A community house was built on the site of the Cascade Canyon House. During the 1920s many tourists began to travel by car, rather than train. Eastholme accommodated the travelers, as well as the Red Cloud Inn that open
Broadmoor World Arena (1998)
The Broadmoor World Arena in Colorado Springs, Colorado is an 8,000 seat multi-purpose arena and entertainment venue. The arena opened in 1998. In addition to the main arena, the adjacent Ice Hall contains two practice rinks, one NHL-sized and one Olympic-sized; the facility is home to world-class concerts and events, the Colorado College Tigers men's ice hockey team of the NCHC, the Broadmoor Skating Club, numerous elite figure skaters, the Colorado Gold Speedskating Club. It was home to the US National Short Track Speedskating Team until the summer of 2007 when the team moved to Utah Olympic Oval; the World Arena manages the Pikes Peak Center, a performing arts center located in downtown Colorado Springs. The building serves as a replacement for the former Broadmoor World Arena, the former home of the BSC and CC hockey programs and site of the first ten NCAA hockey championships, demolished in 1994, it was named the Colorado Springs World Arena. However, in April 2014, after an agreement with the Anschutz Entertainment Group, owners of The Broadmoor resort, it was formally renamed the Broadmoor World Arena.
The arena hosted the 1999, 2000, 2001 editions of Skate America. From 2001 to 2005, the PBR, which at the time was headquartered in Colorado Springs, hosted a Bud Light Cup event at this venue. After 2005, the PBR's headquarters relocated to Pueblo, thus halting the production of this event. However, this event was brought back to the World Arena in 2014 after a 9-year hiatus. World Arena Map Colorado Gold website
U.S. Route 24
U. S. Route 24 is one of the original United States highways of 1926, it ran from Pontiac, Michigan, in the east to Kansas City, Missouri, in the west. Today, the highway's northern terminus is in Independence Township, Michigan, at an intersection with I-75 and its western terminus is near Minturn, Colorado at an intersection with I-70; the highway transitions from north -- south to east -- west signage in Ohio. In Colorado, US 24 runs from Interstate 70 from Minturn where it goes through Minturn and continues south to the Continental Divide at Tennessee Pass, it continues south to Johnson Village and joins with U. S. Route 285 northbound to the Trout Creek Pass. After the pass, US 24 separates from US 285 and continues east to Colorado Springs and northeast to Limon, where US 24 joins I-70 for most of the rest of its routing to the Kansas state line; when the United States Highway System was started in 1926, US 24 in Colorado was designated U. S. Route 40S, it began in Grand Junction and went east along the current Interstate 70 corridor to Minturn, from which it follows the current route to Limon.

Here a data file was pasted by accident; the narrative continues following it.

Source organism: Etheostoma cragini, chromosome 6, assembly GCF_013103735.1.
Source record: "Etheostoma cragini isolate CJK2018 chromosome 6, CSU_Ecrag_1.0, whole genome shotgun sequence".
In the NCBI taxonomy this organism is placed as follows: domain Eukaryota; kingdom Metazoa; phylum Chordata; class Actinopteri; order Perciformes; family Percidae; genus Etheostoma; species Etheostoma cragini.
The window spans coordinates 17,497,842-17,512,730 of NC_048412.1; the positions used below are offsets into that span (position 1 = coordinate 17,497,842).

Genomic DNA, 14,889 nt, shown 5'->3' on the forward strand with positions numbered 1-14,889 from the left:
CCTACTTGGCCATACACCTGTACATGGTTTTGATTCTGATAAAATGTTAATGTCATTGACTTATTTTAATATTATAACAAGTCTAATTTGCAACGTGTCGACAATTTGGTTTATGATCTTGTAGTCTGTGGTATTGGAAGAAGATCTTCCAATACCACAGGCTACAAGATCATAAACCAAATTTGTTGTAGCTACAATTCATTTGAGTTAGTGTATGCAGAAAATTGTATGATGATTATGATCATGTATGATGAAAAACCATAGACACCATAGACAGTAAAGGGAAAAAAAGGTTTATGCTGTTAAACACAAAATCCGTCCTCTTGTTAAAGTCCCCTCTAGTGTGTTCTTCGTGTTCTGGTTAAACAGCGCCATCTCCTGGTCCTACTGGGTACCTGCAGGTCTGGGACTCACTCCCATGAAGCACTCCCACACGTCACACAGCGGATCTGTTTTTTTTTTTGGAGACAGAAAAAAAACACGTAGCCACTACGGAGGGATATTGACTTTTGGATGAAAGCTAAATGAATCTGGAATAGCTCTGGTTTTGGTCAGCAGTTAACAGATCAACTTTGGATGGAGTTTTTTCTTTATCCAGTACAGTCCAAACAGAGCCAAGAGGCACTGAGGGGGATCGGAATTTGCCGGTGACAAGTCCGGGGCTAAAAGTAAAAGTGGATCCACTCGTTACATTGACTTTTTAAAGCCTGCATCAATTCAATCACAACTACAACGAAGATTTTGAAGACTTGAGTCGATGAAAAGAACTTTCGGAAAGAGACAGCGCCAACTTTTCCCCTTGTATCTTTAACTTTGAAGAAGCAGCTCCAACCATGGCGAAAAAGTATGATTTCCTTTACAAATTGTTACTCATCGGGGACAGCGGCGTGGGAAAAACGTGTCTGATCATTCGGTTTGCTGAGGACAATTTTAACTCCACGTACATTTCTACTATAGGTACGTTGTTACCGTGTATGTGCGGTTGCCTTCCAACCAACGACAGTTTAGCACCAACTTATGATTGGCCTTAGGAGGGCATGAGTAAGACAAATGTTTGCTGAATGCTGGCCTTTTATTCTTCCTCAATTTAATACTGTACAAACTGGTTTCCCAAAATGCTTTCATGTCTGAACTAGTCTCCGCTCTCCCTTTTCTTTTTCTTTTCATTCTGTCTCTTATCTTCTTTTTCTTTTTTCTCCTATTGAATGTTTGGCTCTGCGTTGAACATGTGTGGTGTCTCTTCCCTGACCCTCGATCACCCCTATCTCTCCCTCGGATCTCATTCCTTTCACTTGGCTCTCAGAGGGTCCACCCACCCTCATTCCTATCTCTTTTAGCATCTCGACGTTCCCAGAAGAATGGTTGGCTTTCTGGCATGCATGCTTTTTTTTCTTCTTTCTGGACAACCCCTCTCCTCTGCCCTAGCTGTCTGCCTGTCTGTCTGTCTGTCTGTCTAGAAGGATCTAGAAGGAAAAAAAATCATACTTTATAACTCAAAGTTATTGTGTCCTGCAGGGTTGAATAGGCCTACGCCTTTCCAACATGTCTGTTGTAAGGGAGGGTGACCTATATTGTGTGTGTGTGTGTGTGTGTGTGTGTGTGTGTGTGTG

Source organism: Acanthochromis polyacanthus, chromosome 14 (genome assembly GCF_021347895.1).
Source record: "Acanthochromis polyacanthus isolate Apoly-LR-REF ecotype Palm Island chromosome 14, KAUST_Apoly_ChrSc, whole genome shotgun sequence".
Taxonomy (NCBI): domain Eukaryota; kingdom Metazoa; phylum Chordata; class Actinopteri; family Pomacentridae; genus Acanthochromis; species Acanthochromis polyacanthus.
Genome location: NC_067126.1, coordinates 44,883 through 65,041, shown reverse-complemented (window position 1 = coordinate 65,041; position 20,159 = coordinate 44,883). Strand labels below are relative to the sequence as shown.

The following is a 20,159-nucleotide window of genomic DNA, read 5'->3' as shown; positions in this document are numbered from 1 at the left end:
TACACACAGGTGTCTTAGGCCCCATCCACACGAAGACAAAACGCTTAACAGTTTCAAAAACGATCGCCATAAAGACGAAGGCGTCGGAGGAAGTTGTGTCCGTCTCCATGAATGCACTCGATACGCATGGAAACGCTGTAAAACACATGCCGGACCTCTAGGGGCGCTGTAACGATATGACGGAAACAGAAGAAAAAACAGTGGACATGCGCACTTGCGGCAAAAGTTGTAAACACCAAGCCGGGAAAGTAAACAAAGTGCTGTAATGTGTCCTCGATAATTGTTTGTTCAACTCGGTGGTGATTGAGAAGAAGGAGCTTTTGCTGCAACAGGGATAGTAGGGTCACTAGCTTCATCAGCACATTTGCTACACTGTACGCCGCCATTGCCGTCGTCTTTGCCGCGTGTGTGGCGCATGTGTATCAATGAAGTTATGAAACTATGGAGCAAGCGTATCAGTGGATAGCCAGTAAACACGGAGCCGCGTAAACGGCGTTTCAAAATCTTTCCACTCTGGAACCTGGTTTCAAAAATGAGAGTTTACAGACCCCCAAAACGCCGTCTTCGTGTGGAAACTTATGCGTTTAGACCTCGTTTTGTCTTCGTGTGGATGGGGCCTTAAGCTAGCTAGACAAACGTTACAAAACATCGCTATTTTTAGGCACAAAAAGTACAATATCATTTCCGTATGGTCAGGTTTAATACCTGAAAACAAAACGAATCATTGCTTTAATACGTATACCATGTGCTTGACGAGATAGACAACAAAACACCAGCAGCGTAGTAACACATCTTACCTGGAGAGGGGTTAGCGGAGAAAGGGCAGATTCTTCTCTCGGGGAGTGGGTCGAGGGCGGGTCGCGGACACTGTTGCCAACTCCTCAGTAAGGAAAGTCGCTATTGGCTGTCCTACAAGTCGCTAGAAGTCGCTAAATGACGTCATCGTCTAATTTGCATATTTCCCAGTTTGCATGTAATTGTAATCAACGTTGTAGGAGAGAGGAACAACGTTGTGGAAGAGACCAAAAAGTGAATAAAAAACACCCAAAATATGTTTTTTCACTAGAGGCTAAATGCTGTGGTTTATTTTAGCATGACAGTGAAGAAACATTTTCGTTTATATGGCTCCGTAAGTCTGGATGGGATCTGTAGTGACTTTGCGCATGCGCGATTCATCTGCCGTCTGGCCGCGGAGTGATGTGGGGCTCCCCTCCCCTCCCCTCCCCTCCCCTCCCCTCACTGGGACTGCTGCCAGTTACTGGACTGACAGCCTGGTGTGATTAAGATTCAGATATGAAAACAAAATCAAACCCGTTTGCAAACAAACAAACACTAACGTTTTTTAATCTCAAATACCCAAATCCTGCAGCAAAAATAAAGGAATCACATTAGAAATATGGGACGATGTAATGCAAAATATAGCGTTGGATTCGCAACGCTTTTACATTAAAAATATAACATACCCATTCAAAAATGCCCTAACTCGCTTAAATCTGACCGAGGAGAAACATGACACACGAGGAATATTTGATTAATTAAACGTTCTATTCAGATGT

From Limon east to the Kansas border, the current US 24 was designated U. S. Route 40N. US 40S west of Limon and US 40N east of Limon received the US 24 designation in 1936, when US 24 was extended west from Kansas City, Missouri; the segment between Grand Junction and Minturn was decommissioned in 1975. In Kansas, US-24 enters from Colorado west of Kanorado. US-24 does not meet I-70 again until Kansas City. On December 1, 2008, US 24 was rerouted southward on US 73 to I-70 west of Kansas City, continuing east on I-70 on the final 16 miles in Kansas. US-24 serves Manhattan, as well as the northern sides of Lawrence; the original designation for the current US-24 route in Kansas was U. S. Route 40N, it went from the Colorado border to Manhattan. In 1936, U. S. Route 24 received its current designation after an extension west from Kansas City. In Kansas, US-24 is merged with US-59 from Williamstown to a place in North Lawrence called Teepee Junction. From there it is merged with US-40 until Kansas City.
In Missouri, US 24 serves Kansas City, Buckner, Waverly, Keytesville, Madison, Monroe City and West Quincy. It is concurrent with U. S. Route 65 between Waverly and Carrollton, passing over the Missouri River via the Waverly Bridge when concurrent. After becoming a two-lane road, it is concurrent with Highway 5 in Keytesville, passes by the city of Huntsville before turning into a four-lane highway and crossing U. S. 63 at Moberly. It is concurrent with U. S. Route 36 east of Monroe City and with U. S. Route 61 from south of Palmyra to West Quincy; the segment shared with US 61 is part of the Avenue of the Saints. Along the route within Independence is Museum. In Illinois, U. S. Route 24 runs west across the Quincy Bayview Bridge and east across the Quincy Memorial Bridge over the Mississippi River in Quincy; the cable-stayed Bayview Bridge brings westbound US 24 over the Mississippi River. Eastbound traffic is served by the older Quincy Memorial Bridge; as of 2006, it is the main arterial highway from Quincy northeast to Peoria.